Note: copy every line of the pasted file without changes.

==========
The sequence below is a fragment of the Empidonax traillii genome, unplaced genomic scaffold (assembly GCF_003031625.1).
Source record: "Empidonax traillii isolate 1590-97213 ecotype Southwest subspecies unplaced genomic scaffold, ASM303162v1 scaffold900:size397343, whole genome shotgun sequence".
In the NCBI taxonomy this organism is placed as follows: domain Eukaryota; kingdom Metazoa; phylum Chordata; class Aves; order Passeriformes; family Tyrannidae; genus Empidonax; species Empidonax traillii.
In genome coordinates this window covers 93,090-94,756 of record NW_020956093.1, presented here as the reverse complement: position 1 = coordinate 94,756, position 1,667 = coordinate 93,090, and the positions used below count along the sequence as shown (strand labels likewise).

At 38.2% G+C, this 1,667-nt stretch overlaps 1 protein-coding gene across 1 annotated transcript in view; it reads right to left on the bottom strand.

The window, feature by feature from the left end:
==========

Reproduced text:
The sequence below is a fragment of the Empidonax traillii genome, unplaced genomic scaffold (assembly GCF_003031625.1).
Source record: "Empidonax traillii isolate 1590-97213 ecotype Southwest subspecies unplaced genomic scaffold, ASM303162v1 scaffold900:size397343, whole genome shotgun sequence".
In the NCBI taxonomy this organism is placed as follows: domain Eukaryota; kingdom Metazoa; phylum Chordata; class Aves; order Passeriformes; family Tyrannidae; genus Empidonax; species Empidonax traillii.
In genome coordinates this window covers 93,090-94,756 of record NW_020956093.1, presented here as the reverse complement: position 1 = coordinate 94,756, position 1,667 = coordinate 93,090, and the positions used below count along the sequence as shown (strand labels likewise).

At 38.2% G+C, this 1,667-nt stretch overlaps 1 protein-coding gene across 1 annotated transcript in view; it reads right to left on the bottom strand.

The window, feature by feature from the left end: